On the International Day of Happiness, March 20, the annual Happiness Index was published. An overview of almost all countries in the world, many of which European countries score quite high. Yet Spain has again dropped in this ranking this year.
Worldwide, the International Day of Happiness is celebrated on March 20. On June 28, 2012, the United Nations decided that things could be a bit more cheerful. Thus, this day was officially celebrated for the first time in 2013. According to the UN, we should pay more attention to being happier on this day and propagate this more.
Spain drops again on the Happiness Index
On Monday, March 20, it was that time again, but it appears that the Spaniards feel less happy than before. At least, according to the article of the Spanish newspaper Onda Cero, Spain is falling again on the Happiness Index.
For the sixth consecutive year, Finland tops the list of happiest countries, whereas Spain only reached number 32 on the list. According to the American research and consultancy Gallup Institute, which compiles this happiness index annually, the war in Ukraine, rising housing costs and the corona pandemic are the main causes of the decline in the happiness level of the Spaniards.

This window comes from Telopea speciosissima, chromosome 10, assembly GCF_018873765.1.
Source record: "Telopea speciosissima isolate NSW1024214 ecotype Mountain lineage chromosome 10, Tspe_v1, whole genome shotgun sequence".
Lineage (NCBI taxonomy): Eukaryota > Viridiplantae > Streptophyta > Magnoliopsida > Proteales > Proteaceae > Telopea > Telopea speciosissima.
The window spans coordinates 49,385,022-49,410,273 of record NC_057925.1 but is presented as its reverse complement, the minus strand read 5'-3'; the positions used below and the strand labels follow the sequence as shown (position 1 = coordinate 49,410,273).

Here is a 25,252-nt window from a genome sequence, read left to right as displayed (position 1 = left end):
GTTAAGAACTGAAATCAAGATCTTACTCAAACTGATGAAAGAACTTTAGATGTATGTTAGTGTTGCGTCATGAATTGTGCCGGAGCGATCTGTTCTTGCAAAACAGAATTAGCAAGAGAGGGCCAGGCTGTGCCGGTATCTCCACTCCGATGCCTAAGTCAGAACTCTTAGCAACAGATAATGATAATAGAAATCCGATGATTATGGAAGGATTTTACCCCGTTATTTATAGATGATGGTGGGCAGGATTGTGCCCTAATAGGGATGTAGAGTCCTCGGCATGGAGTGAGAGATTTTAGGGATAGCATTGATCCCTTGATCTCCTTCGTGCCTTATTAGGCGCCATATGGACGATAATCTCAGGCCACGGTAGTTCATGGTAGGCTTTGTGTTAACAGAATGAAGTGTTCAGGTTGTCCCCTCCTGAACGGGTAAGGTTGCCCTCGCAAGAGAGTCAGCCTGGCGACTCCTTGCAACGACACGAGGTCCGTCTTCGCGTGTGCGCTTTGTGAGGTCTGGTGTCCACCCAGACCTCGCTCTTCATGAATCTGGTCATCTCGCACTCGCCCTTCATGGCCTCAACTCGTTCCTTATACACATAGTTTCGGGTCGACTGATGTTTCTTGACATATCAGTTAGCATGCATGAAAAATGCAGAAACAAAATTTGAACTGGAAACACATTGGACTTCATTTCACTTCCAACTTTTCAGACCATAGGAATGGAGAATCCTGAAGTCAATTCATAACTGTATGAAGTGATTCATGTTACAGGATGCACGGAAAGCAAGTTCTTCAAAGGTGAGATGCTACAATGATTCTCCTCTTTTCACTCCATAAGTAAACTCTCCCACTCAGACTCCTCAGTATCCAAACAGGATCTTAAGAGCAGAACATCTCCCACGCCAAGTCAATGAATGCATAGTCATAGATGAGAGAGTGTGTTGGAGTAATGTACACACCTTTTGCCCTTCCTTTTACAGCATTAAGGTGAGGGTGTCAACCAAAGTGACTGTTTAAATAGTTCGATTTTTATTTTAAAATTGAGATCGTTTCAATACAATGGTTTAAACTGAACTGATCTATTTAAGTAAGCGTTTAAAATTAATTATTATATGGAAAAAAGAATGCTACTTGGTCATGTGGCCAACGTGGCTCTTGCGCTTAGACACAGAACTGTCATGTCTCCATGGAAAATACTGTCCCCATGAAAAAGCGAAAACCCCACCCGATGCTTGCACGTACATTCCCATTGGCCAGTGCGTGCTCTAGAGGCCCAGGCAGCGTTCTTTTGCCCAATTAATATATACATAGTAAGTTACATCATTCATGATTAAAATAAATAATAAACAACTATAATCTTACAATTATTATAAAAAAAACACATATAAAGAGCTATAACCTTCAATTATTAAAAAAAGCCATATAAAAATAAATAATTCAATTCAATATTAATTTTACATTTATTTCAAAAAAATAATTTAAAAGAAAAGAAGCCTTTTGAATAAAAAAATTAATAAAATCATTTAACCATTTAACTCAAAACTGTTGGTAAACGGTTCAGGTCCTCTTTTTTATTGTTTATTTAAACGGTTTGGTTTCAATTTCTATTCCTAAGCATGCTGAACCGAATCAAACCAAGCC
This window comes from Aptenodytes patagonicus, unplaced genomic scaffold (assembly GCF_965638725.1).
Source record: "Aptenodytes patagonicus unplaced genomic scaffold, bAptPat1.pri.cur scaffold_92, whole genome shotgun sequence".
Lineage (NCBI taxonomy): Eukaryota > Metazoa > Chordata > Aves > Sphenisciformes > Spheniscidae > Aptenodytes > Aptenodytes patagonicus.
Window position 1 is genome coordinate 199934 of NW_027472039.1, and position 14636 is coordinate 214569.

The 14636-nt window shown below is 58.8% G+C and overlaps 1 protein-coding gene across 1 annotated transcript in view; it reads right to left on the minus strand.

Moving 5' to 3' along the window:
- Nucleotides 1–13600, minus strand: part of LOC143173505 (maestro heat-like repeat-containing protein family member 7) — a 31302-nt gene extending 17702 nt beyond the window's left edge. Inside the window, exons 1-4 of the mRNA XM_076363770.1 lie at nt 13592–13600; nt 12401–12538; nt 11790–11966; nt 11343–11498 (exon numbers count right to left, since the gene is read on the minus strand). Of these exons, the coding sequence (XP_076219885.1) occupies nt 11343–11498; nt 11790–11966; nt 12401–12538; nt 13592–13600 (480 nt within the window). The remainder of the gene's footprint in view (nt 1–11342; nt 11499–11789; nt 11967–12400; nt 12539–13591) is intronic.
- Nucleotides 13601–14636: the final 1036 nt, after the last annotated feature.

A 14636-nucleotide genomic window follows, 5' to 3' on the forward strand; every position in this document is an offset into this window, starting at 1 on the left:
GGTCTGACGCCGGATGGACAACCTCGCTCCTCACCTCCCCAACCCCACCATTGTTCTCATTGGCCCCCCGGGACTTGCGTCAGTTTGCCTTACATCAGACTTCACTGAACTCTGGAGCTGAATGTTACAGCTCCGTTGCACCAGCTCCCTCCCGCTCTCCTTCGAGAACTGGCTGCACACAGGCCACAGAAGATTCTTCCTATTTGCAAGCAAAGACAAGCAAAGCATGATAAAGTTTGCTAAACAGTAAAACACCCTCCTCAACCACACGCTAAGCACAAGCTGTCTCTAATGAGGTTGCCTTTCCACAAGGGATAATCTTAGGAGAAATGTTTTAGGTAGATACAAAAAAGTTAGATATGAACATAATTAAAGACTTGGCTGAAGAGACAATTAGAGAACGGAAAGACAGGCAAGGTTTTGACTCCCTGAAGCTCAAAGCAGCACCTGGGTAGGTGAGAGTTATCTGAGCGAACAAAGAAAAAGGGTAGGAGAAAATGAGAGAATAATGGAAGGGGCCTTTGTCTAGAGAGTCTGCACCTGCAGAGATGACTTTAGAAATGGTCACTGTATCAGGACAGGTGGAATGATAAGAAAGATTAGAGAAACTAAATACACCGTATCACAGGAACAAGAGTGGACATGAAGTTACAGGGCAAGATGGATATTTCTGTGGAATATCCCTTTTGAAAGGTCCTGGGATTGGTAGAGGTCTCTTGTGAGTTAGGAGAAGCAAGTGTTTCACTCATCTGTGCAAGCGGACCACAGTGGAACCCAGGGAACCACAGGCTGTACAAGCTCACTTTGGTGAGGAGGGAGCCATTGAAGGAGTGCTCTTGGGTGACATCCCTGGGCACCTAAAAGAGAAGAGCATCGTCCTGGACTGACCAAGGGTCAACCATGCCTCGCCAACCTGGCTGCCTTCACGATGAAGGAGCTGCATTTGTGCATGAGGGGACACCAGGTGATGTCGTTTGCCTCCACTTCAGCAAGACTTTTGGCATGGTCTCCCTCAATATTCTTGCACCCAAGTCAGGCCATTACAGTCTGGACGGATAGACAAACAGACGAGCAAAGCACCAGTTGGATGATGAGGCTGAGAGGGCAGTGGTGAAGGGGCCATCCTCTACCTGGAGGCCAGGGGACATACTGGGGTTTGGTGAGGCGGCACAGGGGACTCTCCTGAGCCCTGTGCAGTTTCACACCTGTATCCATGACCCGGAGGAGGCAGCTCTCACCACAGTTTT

Countries are ranked on several components, such as;
- support from family and friends
- level of corruption in a country or society
As mentioned, Finland is in first place with a score of 7.8. The Netherlands is in fifth place and Belgium is in seventeenth place. Spain, in 32nd place, scores just one tenth lower than last year with 6.4 points. The UK and Ireland are also both “happier” than Spain on 6.8 and 6.9 respectively.
These countries are the happiest
Other countries that score high in this index are Denmark, Iceland, Israel, the Netherlands, Sweden, Norway, Switzerland, Luxembourg and New Zealand. At the bottom of this Happiness Index, Afghanistan, with a score of 1.9, Lebanon, Sierra Leone and some other African countries are mentioned. Check out the full list of the happiest countries of 2023 here.
Experts agree that the countries considered “lucky” have responded with great resilience to recent challenges such as the pandemic and inflation.